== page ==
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12 November 2013

Science Museum’s Collider exhibition celebrates collaborative research, not individual glory

Even Peter Higgs thinks that the Nobel Prize doesn't allocate credit for discoveries fairly - but this exploration of the Large Hadron Collider shows that modern science is a large, collaborative process involving hundreds and thousands of brilliant minds

By Ian Steadman

The Science Museum’s new exhibit on the Large Hadron Collider (called Collider) opens tomorrow, and though it may have captured the public’s attention with the search for the Higgs Boson – or “God particle” – it was Peter Higgs himself who spoke this morning and insisted that he isn’t the only one who deserves credit for predicting its existence. It was fitting, as Collider emphasises that the process of proofing Higgs’ theory involved thousands of thinkers, each with their part to play.

Higgs first theorised about his boson in 1964, but at the Science Museum today – in a tiny recreation of the much-larger-in-real-life lecture theatre at Cern – he pointed out that, actually, there were six people writing about the same theory in 1964.

He said: “There were three groups – Robert Brout and François Englert in Brussels, myself in Edinburgh, and Tom Kibble, Gerry Guralnik, and Carl Hagen at Imperial College. The two in Brussels were by a long way the first – they were ahead of me. I was second to be published, my approach was seen as complementary to theirs. The other three at Imperial College lagged behind in publication, the consequence was they got less of the credit.”

Brout died in 2011, and the Nobel Committee, in Higgs’ words, decided to “award the prize to the surviving two of the first three”. However, Higgs argued that they should have included Kibble – who is still working at Imperial College London – as a prizewinner. “What he wrote in 1967 was the kind of bridge from my very simple model of 1964, and I think his work is important and I think it’s a shame he’s been missed out.”

The Nobel Prize’s historic function – as a reward for acts of individual genius – increasingly looks incapable of recognising that, these days, science often requires collaborations between hundreds or thousands of people around the world. The Collider exhibition celebrates this, and the scientists, technicians, and engineers that operate the LHC. If you can’t get to Switzerland to see the LHC, Collider will most likely be the next best thing.

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Ian Blatchford, the Science Museum’s director, was bullish this morning in declaring that “in London this week, you can see pearls at the V&A, gold at the British Museum, Paul Klee at the Tate, and you can see Collider here – and forgive my arrogance, but I think of those four, the most pioneering and ambitious [exhibition] is here”. It is, he said, “a special exhibition, with real, meaty science, and real objects”, and he’s not lying.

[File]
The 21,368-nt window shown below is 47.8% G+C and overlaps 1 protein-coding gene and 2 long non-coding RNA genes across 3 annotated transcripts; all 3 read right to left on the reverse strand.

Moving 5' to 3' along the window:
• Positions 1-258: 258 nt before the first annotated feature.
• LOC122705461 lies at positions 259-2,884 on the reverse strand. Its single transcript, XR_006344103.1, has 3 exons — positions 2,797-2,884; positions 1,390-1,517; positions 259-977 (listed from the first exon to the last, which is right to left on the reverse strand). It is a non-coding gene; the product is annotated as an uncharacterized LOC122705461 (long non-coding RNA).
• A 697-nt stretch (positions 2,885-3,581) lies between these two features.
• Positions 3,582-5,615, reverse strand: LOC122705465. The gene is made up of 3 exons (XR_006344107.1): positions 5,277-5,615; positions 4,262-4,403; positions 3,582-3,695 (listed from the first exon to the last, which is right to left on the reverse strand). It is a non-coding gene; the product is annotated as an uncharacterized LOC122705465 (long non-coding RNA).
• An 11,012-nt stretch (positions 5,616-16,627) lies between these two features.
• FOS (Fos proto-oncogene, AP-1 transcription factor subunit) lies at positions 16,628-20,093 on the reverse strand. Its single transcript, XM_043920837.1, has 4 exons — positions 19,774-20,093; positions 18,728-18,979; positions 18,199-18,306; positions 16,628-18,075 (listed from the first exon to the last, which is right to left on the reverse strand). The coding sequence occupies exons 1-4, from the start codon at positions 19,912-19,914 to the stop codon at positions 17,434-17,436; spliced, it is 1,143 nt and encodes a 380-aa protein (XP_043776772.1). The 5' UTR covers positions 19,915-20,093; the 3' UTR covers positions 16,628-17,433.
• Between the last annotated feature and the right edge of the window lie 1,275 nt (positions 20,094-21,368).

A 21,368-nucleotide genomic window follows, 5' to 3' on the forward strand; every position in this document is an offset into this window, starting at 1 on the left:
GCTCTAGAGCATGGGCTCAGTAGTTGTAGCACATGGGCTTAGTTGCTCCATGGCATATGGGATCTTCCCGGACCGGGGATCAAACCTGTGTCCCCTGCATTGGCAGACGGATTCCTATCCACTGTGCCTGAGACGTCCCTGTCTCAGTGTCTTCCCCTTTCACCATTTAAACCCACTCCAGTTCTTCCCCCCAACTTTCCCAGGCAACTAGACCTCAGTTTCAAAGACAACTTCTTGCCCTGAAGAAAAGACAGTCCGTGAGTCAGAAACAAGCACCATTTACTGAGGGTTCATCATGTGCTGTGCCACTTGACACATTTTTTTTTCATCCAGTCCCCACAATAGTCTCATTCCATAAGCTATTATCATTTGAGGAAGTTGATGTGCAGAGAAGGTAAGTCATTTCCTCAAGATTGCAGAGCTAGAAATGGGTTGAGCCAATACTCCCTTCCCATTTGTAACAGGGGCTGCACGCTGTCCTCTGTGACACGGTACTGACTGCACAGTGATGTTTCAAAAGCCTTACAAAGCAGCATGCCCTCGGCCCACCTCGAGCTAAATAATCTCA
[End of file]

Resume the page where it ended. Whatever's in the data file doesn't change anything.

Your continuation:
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Above is part of what used to be Cern’s Large Electron-Positron Collider, which was decommissioned in 2000. Collider is full of objects from Cern’s history like this, as well as its present – everything from cross-sections of powerful magnets and tunnels to replicas of the banal workstations and concrete corridors that make up so much of the LHC complex. There’s even the bottle of champagne that Higgs bought on the day he heard that the LHC had confirmed the existence of the Higgs Boson.

Since this is about the people of the LHC as much as the science, there are exhibits that mimic offices – the only bit that doesn’t feel just like the real Cern, according to its director-general, Rolf-Dieter Heuer, because they had to be made bigger so visitors could fit inside – with video projections everywhere. Some show

Here’s one that breaks down the Standard Model of fundamental physics, and tries to explain the LHC’s next target of investigation – dark matter:

It’s impressive that everything is both visually striking (pretty, even) and yet informative, and the Science Museum should be very pleased with Collider. Particle physics isn’t an easy subject to explain, but, as Heuer argued today, scientists have perhaps made a mistake assuming people wouldn’t be interested in complicated science.

He said: “You have to imagine, these experiments are global endeavours, so one of the big experiments consists of more than 3,000 scientists and engineers. Now, 3,000 scientists from around 200 institutions around the world, you have 200, 300 professors. That means you have 200, 300 egos. You have to direct those egos so they converge. But it’s easy to converge them, because they all have one thing in mind – they want to gain knowledge about the microcosm, about the early universe, how everything began and how everything developed.”

“It fascinates everybody – everybody wants, consciously or unconsciously, to know how everything started, and it goes far beyond the discovery of the Higgs boson.”


Now listen to Ian discussing the exhibition on the NS Podcast: